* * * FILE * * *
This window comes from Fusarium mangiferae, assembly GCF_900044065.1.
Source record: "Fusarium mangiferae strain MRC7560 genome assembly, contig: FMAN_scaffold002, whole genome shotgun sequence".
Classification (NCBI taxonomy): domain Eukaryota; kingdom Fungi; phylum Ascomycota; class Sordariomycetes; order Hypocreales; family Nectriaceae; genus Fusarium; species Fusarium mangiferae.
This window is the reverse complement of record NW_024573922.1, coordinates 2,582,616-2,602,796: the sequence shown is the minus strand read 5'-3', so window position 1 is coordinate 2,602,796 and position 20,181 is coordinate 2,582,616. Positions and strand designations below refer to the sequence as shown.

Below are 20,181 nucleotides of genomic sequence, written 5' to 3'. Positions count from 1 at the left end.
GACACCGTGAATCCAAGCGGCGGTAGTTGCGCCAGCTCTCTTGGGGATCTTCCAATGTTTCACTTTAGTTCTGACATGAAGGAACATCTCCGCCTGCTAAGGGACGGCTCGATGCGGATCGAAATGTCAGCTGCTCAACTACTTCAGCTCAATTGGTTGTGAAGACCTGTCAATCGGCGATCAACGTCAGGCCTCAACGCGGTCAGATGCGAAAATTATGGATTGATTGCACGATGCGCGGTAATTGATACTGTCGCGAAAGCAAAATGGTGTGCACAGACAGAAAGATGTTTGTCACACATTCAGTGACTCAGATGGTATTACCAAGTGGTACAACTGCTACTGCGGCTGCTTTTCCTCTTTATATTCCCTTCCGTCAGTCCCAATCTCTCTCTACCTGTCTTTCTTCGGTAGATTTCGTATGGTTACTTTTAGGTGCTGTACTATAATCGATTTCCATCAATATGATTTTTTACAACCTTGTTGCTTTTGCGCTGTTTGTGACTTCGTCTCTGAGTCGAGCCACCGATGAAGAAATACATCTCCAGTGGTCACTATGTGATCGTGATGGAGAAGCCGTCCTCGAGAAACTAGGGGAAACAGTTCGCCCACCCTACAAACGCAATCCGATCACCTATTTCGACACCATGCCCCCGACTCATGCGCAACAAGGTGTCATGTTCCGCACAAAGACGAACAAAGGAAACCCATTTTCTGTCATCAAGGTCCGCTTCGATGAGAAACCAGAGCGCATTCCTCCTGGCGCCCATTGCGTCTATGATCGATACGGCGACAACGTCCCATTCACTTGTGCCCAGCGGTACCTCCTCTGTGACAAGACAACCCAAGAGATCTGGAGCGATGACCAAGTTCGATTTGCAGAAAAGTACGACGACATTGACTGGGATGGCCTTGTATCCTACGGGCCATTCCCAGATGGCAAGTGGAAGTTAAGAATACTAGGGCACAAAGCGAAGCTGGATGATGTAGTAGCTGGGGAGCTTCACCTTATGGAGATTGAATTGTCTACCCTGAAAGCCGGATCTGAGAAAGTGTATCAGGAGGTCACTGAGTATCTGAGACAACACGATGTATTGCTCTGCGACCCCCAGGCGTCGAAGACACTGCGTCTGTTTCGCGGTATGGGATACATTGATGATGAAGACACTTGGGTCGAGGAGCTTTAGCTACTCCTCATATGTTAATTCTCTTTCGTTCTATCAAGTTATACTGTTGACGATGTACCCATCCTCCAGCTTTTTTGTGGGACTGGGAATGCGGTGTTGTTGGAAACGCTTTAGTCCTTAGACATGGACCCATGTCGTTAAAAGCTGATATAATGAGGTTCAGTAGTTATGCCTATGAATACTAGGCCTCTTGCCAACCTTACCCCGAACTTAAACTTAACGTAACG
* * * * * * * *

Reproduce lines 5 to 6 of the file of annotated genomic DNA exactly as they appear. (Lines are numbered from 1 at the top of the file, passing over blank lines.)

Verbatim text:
Below are 20,181 nucleotides of genomic sequence, written 5' to 3'. Positions count from 1 at the left end.
GACACCGTGAATCCAAGCGGCGGTAGTTGCGCCAGCTCTCTTGGGGATCTTCCAATGTTTCACTTTAGTTCTGACATGAAGGAACATCTCCGCCTGCTAAGGGACGGCTCGATGCGGATCGAAATGTCAGCTGCTCAACTACTTCAGCTCAATTGGTTGTGAAGACCTGTCAATCGGCGATCAACGTCAGGCCTCAACGCGGTCAGATGCGAAAATTATGGATTGATTGCACGATGCGCGGTAATTGATACTGTCGCGAAAGCAAAATGGTGTGCACAGACAGAAAGATGTTTGTCACACATTCAGTGACTCAGATGGTATTACCAAGTGGTACAACTGCTACTGCGGCTGCTTTTCCTCTTTATATTCCCTTCCGTCAGTCCCAATCTCTCTCTACCTGTCTTTCTTCGGTAGATTTCGTATGGTTACTTTTAGGTGCTGTACTATAATCGATTTCCATCAATATGATTTTTTACAACCTTGTTGCTTTTGCGCTGTTTGTGACTTCGTCTCTGAGTCGAGCCACCGATGAAGAAATACATCTCCAGTGGTCACTATGTGATCGTGATGGAGAAGCCGTCCTCGAGAAACTAGGGGAAACAGTTCGCCCACCCTACAAACGCAATCCGATCACCTATTTCGACACCATGCCCCCGACTCATGCGCAACAAGGTGTCATGTTCCGCACAAAGACGAACAAAGGAAACCCATTTTCTGTCATCAAGGTCCGCTTCGATGAGAAACCAGAGCGCATTCCTCCTGGCGCCCATTGCGTCTATGATCGATACGGCGACAACGTCCCATTCACTTGTGCCCAGCGGTACCTCCTCTGTGACAAGACAACCCAAGAGATCTGGAGCGATGACCAAGTTCGATTTGCAGAAAAGTACGACGACATTGACTGGGATGGCCTTGTATCCTACGGGCCATTCCCAGATGGCAAGTGGAAGTTAAGAATACTAGGGCACAAAGCGAAGCTGGATGATGTAGTAGCTGGGGAGCTTCACCTTATGGAGATTGAATTGTCTACCCTGAAAGCCGGATCTGAGAAAGTGTATCAGGAGGTCACTGAGTATCTGAGACAACACGATGTATTGCTCTGCGACCCCCAGGCGTCGAAGACACTGCGTCTGTTTCGCGGTATGGGATACATTGATGATGAAGACACTTGGGTCGAGGAGCTTTAGCTACTCCTCATATGTTAATTCTCTTTCGTTCTATCAAGTTATACTGTTGACGATGTACCCATCCTCCAGCTTTTTTGTGGGACTGGGAATGCGGTGTTGTTGGAAACGCTTTAGTCCTTAGACATGGACCCATGTCGTTAAAAGCTGATATAATGAGGTTCAGTAGTTATGCCTATGAATACTAGGCCTCTTGCCAACCTTACCCCGAACTTAAACTTAACGTAACG